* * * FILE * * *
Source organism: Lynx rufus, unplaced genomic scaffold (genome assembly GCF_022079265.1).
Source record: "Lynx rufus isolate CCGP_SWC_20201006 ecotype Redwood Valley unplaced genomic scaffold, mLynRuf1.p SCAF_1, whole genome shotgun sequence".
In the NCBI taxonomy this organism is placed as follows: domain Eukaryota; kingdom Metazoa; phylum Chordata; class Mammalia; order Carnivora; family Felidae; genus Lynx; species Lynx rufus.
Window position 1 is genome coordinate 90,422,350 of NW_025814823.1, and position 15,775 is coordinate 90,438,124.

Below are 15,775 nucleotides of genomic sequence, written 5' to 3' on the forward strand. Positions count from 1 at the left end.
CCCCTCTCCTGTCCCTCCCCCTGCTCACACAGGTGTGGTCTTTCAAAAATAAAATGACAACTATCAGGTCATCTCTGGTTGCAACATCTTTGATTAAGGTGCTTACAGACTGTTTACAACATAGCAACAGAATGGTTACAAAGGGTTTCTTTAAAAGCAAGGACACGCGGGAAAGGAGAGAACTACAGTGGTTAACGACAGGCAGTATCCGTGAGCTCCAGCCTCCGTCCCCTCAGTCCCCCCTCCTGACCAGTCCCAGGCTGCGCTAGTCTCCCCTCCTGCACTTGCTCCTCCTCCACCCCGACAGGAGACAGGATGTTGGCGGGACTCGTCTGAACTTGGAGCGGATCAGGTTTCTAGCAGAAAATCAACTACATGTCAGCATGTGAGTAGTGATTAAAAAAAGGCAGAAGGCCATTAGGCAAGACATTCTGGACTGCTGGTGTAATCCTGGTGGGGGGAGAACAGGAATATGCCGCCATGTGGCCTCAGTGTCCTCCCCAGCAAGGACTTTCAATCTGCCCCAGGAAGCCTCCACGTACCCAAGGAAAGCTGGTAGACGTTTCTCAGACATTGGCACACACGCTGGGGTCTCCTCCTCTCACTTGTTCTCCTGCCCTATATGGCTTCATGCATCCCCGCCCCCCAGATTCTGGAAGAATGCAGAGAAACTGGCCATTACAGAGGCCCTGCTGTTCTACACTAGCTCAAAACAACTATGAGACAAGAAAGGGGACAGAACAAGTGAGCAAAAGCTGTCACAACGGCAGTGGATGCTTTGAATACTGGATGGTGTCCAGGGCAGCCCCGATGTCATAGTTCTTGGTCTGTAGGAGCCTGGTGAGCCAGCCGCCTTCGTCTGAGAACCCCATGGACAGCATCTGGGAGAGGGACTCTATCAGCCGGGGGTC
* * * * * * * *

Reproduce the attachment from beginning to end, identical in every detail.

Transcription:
Source organism: Lynx rufus, unplaced genomic scaffold (genome assembly GCF_022079265.1).
Source record: "Lynx rufus isolate CCGP_SWC_20201006 ecotype Redwood Valley unplaced genomic scaffold, mLynRuf1.p SCAF_1, whole genome shotgun sequence".
In the NCBI taxonomy this organism is placed as follows: domain Eukaryota; kingdom Metazoa; phylum Chordata; class Mammalia; order Carnivora; family Felidae; genus Lynx; species Lynx rufus.
Window position 1 is genome coordinate 90,422,350 of NW_025814823.1, and position 15,775 is coordinate 90,438,124.

Below are 15,775 nucleotides of genomic sequence, written 5' to 3' on the forward strand. Positions count from 1 at the left end.
CCCCTCTCCTGTCCCTCCCCCTGCTCACACAGGTGTGGTCTTTCAAAAATAAAATGACAACTATCAGGTCATCTCTGGTTGCAACATCTTTGATTAAGGTGCTTACAGACTGTTTACAACATAGCAACAGAATGGTTACAAAGGGTTTCTTTAAAAGCAAGGACACGCGGGAAAGGAGAGAACTACAGTGGTTAACGACAGGCAGTATCCGTGAGCTCCAGCCTCCGTCCCCTCAGTCCCCCCTCCTGACCAGTCCCAGGCTGCGCTAGTCTCCCCTCCTGCACTTGCTCCTCCTCCACCCCGACAGGAGACAGGATGTTGGCGGGACTCGTCTGAACTTGGAGCGGATCAGGTTTCTAGCAGAAAATCAACTACATGTCAGCATGTGAGTAGTGATTAAAAAAAGGCAGAAGGCCATTAGGCAAGACATTCTGGACTGCTGGTGTAATCCTGGTGGGGGGAGAACAGGAATATGCCGCCATGTGGCCTCAGTGTCCTCCCCAGCAAGGACTTTCAATCTGCCCCAGGAAGCCTCCACGTACCCAAGGAAAGCTGGTAGACGTTTCTCAGACATTGGCACACACGCTGGGGTCTCCTCCTCTCACTTGTTCTCCTGCCCTATATGGCTTCATGCATCCCCGCCCCCCAGATTCTGGAAGAATGCAGAGAAACTGGCCATTACAGAGGCCCTGCTGTTCTACACTAGCTCAAAACAACTATGAGACAAGAAAGGGGACAGAACAAGTGAGCAAAAGCTGTCACAACGGCAGTGGATGCTTTGAATACTGGATGGTGTCCAGGGCAGCCCCGATGTCATAGTTCTTGGTCTGTAGGAGCCTGGTGAGCCAGCCGCCTTCGTCTGAGAACCCCATGGACAGCATCTGGGAGAGGGACTCTATCAGCCGGGGGTC